Fatullayev (IRFS)
Fatullayev (IRFS)

Azerbaijan denies Fatullayev’s appeal, defies ECHR ruling

New York, February 1, 2011–The Committee to Protect Journalists is outraged that the Baku Appeals Court has rejected imprisoned editor Eynulla Fatullayev’s latest appeal and continues to defy a ruling by the European Court of Human Rights (ECHR) that called for his release.

On January 25, the court denied Fatullayev’s appeal of his July conviction on a trumped-up charge of drug possession, the independent Caucasus news website Kavkazsky Uzel reported. His lawyers will contest the ruling at Azerbaijan’s Supreme Court, and file a new case at the European court, his father, Emin Fatullayev, told CPJ.

In two rulings, issued in March and October, the Strasbourg-based ECHR declared Fatullayev’s imprisonment illegal, ordered the Azerbaijani government to release him immediately and to pay him 27,822 Euros (US$38,481) in compensation. As a member of the Council of Europe and a signatory to the European Convention on Human Rights, Azerbaijan is obligated to fulfill European Court decisions. Azerbaijan’s Supreme Court ruled in November that the country will uphold the ECHR decision but have failed to do so.

Also, Fatullayev’s family has been unable to access the court-ordered compensation, the editor’s father, Emin Fatullayev, told CPJ. The government declared in early January that it has been paid, but authorities wired the money to the journalist’s (instead of the father’s) bank account, which has been frozen by court order since his arrest in April 2007.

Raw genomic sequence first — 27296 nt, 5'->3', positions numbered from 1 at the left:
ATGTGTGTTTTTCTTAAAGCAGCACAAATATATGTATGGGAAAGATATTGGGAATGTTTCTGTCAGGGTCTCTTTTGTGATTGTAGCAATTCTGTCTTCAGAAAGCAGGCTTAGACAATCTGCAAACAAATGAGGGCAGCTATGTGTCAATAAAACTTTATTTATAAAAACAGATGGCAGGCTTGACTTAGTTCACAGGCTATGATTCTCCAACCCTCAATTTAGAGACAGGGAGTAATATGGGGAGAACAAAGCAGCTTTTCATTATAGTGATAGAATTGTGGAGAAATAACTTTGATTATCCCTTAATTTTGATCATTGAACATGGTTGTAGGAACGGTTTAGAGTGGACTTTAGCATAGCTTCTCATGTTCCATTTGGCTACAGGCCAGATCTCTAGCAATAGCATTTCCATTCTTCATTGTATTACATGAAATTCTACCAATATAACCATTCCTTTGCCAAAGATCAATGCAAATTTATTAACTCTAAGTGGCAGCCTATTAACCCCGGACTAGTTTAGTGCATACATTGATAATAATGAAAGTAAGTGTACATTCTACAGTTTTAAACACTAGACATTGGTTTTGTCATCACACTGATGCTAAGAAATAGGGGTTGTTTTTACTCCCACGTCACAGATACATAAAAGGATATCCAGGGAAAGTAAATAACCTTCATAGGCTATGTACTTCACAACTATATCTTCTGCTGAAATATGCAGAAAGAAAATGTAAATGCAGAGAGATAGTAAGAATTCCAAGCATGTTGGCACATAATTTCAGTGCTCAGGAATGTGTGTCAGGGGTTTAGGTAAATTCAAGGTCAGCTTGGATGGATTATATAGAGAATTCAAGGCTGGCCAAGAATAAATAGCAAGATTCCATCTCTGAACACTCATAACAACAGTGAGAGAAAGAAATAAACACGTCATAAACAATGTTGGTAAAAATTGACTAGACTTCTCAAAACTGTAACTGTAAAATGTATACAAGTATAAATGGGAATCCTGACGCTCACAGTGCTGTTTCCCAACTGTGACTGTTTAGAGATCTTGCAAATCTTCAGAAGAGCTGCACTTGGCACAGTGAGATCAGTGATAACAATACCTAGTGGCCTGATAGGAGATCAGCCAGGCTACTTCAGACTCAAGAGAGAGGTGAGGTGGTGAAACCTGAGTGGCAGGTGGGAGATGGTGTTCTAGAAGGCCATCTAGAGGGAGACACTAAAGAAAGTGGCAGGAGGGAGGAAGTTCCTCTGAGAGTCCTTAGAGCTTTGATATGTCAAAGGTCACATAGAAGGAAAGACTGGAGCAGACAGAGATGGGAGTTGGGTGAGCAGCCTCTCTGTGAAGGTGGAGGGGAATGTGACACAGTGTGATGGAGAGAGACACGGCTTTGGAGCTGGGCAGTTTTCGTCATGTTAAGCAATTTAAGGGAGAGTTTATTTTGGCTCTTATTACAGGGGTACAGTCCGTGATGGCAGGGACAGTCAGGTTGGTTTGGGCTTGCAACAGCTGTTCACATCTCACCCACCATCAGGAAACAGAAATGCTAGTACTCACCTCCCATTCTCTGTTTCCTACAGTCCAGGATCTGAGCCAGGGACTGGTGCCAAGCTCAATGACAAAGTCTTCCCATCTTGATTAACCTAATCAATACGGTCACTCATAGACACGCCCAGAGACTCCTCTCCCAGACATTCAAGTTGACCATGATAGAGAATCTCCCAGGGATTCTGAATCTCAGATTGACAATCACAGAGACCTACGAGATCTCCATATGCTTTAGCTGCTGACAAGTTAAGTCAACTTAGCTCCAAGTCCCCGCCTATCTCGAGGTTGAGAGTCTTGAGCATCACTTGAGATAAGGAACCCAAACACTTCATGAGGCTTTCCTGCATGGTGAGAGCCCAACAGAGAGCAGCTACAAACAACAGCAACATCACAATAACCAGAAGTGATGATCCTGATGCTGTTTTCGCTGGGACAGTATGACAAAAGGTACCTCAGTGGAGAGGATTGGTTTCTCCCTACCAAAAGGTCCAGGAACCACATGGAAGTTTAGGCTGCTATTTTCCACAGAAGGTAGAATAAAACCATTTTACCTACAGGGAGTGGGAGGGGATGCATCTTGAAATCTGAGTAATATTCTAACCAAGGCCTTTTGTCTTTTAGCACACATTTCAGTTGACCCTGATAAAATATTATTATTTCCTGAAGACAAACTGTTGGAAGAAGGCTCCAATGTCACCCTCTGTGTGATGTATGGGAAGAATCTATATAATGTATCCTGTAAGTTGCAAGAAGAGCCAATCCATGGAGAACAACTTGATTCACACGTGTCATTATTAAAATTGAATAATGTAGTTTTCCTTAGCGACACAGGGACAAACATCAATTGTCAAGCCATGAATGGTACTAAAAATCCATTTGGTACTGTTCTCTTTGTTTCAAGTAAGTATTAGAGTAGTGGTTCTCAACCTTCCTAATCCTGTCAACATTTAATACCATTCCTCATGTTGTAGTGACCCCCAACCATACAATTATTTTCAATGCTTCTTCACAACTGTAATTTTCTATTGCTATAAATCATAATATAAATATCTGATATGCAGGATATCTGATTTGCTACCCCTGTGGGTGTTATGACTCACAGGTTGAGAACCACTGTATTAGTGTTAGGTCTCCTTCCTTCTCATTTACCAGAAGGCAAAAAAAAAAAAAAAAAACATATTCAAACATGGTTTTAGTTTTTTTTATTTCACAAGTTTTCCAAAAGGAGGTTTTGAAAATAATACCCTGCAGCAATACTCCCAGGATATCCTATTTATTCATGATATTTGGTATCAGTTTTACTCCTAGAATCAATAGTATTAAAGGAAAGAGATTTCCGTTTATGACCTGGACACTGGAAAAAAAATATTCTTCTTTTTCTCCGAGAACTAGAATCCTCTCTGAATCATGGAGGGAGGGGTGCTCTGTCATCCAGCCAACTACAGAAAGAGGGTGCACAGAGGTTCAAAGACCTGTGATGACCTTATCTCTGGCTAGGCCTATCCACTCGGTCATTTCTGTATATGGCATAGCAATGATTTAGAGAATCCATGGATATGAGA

“We call on Azerbaijan’s Supreme Court to uphold Eynulla Fatullayev’s appeal,” said CPJ Deputy Director Robert Mahoney. “We call on the authorities in Baku to heed the ruling of the ECHR, release Fatullayev, and pay the compensation owed to the journalist’s family.”

Fatullayev, editor of two now-closed newspapers and a 2009 recipient of CPJ’s International Press Freedom Award, was jailed in April 2007 on a number of charges, including libel, terrorism, tax evasion, and incitement to hatred. Anticipating the ECHR ruling, authorities declared in December 2009 they had found heroin in Fatullayev’s cell, and sentenced him to additional two and a half years of a strict-regime prison term in July 2010.